Cloud is essentially online storage, but the applications of such a simple concept are numerous. Cloud is often associated with social media and business data sharing, however it’s been in wide use for games for about the last several years.
What’s the Relationship Between Cloud and Video Games?
In order to answer this question I will take you a few steps back. Let’s think of the very first Halo game for example; it was released back in 2001, and although I still feel like we only just passed the year 2000, it’s already about 11 years ago. And now I feel old too… well the point of this wasn’t to test my old-man memory, I was just trying to say that cloud wasn’t used for gaming back then.
Cloud computing as we know it now was only introduced around that time by Amazon.com, although the underlying concept of cloud computing dates back to the 1950s.
Thus the relationship between gaming and cloud is very young, but it’s one that is sure to last.
Going back to the first Halo, if you wanted to play with a friend of yours when you went to see him at his house, you’d have to bring your Xbox with you if you wanted to play together using your own saves.
How do Video Games and Cloud Work Together?
There are several ways cloud is used for gaming. The most obvious use, so to speak, is the hosting of saved games.
Services such as Steam and Origin for example will not only allow you to buy games, but they will also keep a copy of your saved games in their cloud storage so that you can play the same games on any computer, providing they have a licensed copy of the software.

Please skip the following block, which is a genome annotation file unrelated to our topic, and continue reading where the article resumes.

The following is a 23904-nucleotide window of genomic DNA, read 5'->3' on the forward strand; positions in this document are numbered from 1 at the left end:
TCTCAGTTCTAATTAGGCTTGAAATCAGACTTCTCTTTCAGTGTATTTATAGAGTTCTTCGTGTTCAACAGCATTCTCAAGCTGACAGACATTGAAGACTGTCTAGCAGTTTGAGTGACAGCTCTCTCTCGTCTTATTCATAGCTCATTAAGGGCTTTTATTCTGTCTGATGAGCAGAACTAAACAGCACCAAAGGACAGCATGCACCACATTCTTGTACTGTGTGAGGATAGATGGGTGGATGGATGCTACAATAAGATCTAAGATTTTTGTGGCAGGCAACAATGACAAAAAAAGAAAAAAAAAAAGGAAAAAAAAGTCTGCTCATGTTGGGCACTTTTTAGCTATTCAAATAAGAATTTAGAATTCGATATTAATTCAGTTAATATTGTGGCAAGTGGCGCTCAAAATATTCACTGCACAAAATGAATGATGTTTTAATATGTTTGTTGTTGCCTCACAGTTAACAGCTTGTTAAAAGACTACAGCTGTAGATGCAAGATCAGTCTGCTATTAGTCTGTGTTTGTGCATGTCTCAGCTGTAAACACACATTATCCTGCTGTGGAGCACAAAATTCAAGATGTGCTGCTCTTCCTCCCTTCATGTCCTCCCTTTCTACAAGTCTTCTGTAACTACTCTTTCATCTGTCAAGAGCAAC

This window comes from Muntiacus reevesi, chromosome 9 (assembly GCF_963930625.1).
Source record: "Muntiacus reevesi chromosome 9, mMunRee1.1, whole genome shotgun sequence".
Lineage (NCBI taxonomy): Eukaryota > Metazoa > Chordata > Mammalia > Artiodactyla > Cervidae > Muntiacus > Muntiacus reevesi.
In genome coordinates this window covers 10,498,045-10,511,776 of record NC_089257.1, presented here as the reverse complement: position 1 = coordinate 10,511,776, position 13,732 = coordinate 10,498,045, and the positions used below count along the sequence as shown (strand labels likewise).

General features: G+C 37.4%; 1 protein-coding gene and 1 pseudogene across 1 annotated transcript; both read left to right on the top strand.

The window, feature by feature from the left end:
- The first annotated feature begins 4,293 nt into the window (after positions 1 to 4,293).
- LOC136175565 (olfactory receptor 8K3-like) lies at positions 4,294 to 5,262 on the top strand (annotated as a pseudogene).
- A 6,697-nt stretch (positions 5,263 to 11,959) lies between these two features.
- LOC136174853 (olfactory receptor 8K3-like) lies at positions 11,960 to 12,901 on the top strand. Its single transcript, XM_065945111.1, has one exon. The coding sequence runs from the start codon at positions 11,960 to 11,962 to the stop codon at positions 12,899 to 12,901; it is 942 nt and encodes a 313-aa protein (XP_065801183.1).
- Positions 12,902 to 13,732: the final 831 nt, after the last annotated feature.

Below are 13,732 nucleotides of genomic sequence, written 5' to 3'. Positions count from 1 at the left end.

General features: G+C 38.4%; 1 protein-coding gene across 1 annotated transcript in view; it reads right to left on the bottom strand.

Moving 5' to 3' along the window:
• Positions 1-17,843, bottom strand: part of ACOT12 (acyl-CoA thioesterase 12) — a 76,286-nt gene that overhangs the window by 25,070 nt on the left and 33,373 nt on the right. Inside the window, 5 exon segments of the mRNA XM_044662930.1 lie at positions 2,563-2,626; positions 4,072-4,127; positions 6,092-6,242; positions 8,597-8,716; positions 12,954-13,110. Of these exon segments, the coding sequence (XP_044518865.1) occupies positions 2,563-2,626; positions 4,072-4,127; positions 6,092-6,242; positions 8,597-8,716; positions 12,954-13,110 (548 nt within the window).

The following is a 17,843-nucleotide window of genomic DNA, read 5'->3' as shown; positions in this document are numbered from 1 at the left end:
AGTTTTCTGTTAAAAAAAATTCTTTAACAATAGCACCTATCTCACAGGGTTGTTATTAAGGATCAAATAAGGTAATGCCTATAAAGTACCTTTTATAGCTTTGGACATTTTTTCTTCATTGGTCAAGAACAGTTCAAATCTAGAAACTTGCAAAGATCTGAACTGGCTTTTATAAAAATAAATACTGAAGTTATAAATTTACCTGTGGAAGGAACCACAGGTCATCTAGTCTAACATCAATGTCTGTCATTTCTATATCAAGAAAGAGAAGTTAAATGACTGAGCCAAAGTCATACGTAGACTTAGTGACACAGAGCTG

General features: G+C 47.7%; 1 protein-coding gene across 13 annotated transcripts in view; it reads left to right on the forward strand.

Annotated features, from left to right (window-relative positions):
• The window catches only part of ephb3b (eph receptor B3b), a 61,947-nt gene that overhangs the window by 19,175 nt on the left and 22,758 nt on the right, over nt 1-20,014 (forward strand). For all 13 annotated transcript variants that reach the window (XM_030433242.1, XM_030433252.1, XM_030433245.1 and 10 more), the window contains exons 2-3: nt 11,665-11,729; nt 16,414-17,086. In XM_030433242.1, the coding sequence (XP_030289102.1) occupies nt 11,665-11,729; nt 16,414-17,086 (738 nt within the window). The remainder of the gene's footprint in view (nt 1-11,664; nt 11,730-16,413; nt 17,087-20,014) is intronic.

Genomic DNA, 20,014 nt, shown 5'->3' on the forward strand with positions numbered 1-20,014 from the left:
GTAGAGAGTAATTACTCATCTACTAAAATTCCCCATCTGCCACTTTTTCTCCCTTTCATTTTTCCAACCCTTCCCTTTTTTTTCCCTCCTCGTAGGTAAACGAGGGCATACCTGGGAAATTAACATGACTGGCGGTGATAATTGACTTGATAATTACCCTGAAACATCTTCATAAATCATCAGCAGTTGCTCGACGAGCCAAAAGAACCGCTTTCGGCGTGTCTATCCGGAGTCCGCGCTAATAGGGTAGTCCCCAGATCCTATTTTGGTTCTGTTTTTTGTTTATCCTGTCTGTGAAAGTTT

It also makes it easier to keep a copy of your saves when you need to reinstall your computer’s operating system.
These online services work through the installation of a client through which you manage all of your purchases, save games and can even send messages, adding a social element to gaming. You don’t just play the game, you talk about it while you play with your friends and get tips on how to beat certain parts.
Now fast forward to the Xbox 360 with Halo 3, or even the remastered version of the first Halo – all you have to do to play with someone at their house is to load your profile from your cloud on their Xbox, and now you can play with your very own save game 50 miles away from your home.
Another way gaming companies utilise cloud computing is by offering free online demos. Users can play free demos online, at the ‘cost’ of some advertisement being served with the games through the cloud.
Nowadays game boxes are no longer needed for PCs, and the people who tend to buy them are either collectors or those with a slow internet connection, which means they can’t download entire games. For consoles you’ll still need them, but you can still keep your game saves… safe in the cloud.
With the added messaging functions, playing video games is now a lot more social than it used to be, as you can interact closely with your friends even if you’re half a world apart.
What are your thoughts on gaming in the cloud?
About the Author: James Duval is a tech wiz who loves spending his time on his Xbox when he’s not riding around on his motorbike. Here he blogs for ConNetU.